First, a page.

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The Madonna Timeline: Song #42 – ‘Voices’ – Spring 2008

{Note: The Madonna Timeline is an ongoing feature, where I put the iPod on shuffle, and write a little anecdote on whatever was going on in my life when that Madonna song was released and/or came to prominence in my mind.}

Who is the master? Who is the slave?

Ambivalence, apprehension, unfinished business – they’re all a part of ‘Voices’, the final track of Madonna’s 2008 Hard Candy album. (Yes it’s been three years since her last original studio effort… [clears throat, dramatic pause, “I’m waiting… Why can Donna and Niki not hear themselves?” Sound by JimCo...]

The song itself is a complex note on which to end her final studio album for Warner Brothers, finishing with a flourish of dramatic bass-drum pounding, and closing with the lone ring of a church bell or, in this case, the death knell of a relationship.

Treat me like a curse, Then tell me I’m your savior,
I’m living with a stranger I used to know so well.
Waiting for your answer is a kind of torture,
Could I grow accustomed to this kind of hell?
Are you walking the dog, cause that dog isn’t new?
Are you out of control, is that dog walking you?
Haven’t you had enough, now your time is up?
Baby show me your hand…

The lyrics are laden with tension, as Madonna contemplates a relationship gone sour (her own marriage to Guy Ritchie ended soon thereafter) and the push and pull of what constitutes doubt amid love and trust. It’s interesting to note the maturation and thoughtfulness present here, and when you compare this to something from the earnest, if broad, innocence of the tracks on Like A Virgin or True Blue, it reveals a remarkable measurement of growth. Madonna doesn’t completely exonerate herself from the blame either, but it’s clear she is the wiser observer in this scenario, even if she’s not capable of saving the situation.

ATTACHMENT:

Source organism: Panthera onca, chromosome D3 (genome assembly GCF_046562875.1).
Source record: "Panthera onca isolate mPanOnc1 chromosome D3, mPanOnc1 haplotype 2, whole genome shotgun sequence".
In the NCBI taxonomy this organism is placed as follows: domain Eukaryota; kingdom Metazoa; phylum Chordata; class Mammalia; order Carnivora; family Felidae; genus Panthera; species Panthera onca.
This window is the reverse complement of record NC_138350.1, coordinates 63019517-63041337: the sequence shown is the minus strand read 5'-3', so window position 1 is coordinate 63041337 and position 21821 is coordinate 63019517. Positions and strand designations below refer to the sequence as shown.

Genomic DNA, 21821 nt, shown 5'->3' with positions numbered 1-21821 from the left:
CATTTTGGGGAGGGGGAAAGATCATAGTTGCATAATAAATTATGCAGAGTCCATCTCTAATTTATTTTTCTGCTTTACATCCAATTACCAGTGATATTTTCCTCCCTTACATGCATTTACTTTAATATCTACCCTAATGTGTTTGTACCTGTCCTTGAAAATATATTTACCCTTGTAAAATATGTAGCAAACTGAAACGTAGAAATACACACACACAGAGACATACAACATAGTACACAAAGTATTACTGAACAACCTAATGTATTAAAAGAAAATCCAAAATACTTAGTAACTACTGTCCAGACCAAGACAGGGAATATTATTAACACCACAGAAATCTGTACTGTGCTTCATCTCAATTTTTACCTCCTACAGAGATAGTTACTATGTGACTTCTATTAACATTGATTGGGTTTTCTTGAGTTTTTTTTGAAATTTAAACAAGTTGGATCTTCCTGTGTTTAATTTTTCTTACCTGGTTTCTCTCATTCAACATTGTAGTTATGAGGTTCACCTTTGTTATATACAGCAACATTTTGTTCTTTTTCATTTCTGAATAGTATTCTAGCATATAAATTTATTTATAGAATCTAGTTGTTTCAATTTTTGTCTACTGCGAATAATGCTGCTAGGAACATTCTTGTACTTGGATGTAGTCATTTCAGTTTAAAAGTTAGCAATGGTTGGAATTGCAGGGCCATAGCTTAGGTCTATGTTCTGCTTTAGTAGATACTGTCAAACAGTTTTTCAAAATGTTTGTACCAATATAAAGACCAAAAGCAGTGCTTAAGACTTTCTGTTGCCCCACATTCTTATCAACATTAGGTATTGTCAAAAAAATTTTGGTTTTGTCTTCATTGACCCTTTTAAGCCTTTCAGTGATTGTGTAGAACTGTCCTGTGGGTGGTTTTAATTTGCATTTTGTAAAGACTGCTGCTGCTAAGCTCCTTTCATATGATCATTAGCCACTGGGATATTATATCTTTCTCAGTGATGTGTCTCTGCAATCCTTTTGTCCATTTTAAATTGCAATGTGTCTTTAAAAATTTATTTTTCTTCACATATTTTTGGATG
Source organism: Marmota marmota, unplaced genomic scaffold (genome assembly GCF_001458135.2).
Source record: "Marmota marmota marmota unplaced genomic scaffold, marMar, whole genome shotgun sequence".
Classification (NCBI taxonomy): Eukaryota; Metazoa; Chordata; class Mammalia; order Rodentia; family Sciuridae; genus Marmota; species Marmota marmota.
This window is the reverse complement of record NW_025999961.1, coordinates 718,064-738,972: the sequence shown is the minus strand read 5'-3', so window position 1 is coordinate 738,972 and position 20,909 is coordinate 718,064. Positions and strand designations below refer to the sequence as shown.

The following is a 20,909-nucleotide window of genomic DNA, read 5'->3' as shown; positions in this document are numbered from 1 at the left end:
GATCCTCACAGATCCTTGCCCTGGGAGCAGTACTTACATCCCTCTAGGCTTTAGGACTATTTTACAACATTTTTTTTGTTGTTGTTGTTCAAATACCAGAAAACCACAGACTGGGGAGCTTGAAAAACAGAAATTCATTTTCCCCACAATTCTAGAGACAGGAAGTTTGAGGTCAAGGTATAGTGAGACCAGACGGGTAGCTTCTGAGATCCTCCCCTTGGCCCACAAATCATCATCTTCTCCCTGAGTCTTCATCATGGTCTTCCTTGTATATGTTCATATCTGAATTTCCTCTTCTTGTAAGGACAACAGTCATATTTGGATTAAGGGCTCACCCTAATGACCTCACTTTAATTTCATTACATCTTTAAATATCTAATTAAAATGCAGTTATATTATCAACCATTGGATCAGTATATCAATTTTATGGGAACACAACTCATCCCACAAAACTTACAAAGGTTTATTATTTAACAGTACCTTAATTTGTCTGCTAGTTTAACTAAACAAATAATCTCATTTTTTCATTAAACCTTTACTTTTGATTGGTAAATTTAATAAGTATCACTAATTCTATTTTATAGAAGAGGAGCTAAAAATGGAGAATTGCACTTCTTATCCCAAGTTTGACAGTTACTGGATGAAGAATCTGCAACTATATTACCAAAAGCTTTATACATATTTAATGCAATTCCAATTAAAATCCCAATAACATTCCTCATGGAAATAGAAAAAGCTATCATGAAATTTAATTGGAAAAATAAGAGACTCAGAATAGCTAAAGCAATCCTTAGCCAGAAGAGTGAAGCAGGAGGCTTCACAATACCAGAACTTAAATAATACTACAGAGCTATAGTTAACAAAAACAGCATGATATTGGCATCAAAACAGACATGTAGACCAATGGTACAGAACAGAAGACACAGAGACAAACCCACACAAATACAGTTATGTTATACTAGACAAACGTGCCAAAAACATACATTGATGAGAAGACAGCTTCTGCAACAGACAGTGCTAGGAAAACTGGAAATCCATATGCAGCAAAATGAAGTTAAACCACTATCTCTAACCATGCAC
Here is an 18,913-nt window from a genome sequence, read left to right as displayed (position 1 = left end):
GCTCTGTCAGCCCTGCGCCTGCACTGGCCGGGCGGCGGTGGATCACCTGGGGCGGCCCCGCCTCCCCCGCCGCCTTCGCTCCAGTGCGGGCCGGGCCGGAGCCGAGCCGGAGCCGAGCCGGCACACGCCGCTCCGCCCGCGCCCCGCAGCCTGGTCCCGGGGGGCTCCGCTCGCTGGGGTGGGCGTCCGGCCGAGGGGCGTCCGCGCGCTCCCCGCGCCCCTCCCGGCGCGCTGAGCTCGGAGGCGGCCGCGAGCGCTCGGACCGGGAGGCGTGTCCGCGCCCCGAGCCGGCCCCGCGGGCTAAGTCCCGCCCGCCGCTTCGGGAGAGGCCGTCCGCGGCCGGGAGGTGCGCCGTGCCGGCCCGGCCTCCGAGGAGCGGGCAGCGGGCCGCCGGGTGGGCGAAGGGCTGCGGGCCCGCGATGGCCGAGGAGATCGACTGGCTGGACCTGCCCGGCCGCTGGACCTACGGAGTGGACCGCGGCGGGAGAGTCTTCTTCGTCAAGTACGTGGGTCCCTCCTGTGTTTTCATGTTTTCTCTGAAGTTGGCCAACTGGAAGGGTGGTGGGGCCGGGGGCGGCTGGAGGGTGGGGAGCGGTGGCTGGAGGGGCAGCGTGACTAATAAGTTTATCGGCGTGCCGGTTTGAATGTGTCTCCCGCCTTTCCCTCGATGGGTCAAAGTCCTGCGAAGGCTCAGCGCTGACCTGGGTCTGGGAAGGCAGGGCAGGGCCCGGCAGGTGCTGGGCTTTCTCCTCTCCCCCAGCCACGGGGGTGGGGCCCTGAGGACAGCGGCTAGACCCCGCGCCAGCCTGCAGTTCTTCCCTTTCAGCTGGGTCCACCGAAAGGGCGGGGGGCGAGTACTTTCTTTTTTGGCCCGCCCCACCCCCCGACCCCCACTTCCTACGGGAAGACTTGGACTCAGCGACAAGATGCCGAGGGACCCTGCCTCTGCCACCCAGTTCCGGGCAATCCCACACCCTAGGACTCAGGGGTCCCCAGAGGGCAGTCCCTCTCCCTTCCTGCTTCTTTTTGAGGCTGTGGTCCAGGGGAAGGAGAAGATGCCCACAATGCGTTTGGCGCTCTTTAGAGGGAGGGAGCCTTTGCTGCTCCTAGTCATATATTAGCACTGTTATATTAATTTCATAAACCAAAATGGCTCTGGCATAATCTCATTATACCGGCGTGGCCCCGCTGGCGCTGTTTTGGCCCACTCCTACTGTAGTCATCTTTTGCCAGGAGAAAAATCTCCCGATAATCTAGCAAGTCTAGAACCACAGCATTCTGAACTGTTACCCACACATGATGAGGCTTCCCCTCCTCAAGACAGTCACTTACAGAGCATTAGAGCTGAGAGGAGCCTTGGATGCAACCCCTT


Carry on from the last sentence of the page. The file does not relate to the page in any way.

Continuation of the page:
Voices start to ring in my head, tell me what do they say?
Distant echoes from another time start to creep in your brain.
So you’re playing round this like it’s convenient,
You do it so often that you start to believe it.
You have demons so nobody can blame you
But who is the master and who is the slave?

As her musical and life journeys have played out over the years, her artistic output, as seen in songs such as this, has at times turned darker, and deeper than the bright pop hits that get noticed and released. A challenging gem like ‘Voices’ tends to get lost in the shuffle.

First you say you love me then you wanna leave me
Then you say you’re sorry, you play the game so well
I bought your illusion, you’re the greatest salesman
How could I refuse you when you sold it to yourself?

In some ways (and I do realize it’s unfair to compare the two), this is the second-marriage version of ‘Til Death Do Us Part’, though Madonna would likely never come clean about its genesis or who it may really be about. That’s part of her own game, as much for self-preservation and privacy as it is out of respect.

Are you walking the dog, cause that dog isn’t new?
Are you out of control, is that dog walking you?
Haven’t you had enough, now your time is up?
Baby show me your hand
Voices start to ring in my head, tell me what do they say?
Distant echoes from another time start to creep in your brain.
So you’re playing round this like it’s convenient,
You do it so often that you start to believe it…

No one knows what really goes on in anyone else’s marriage. So much of it is secret, so much of it is hidden. Madonna only hints at deeper breaks and fissures, which makes the impact of this that much stronger. Someone once said that a marriage makes secrets a necessity – sometimes the secrets help, and sometimes they hurt. Reading into the relationship of a stranger, albeit a very public performer who revels in revealing art, feels wrong and invasive. Yet it’s also a comfort to know that even someone as perfect as Madonna doesn’t have it all figured out yet.

You have demons so nobody can blame you
But who is the master and who is the slave?
Song #42: ‘Voices’ – Spring 2008
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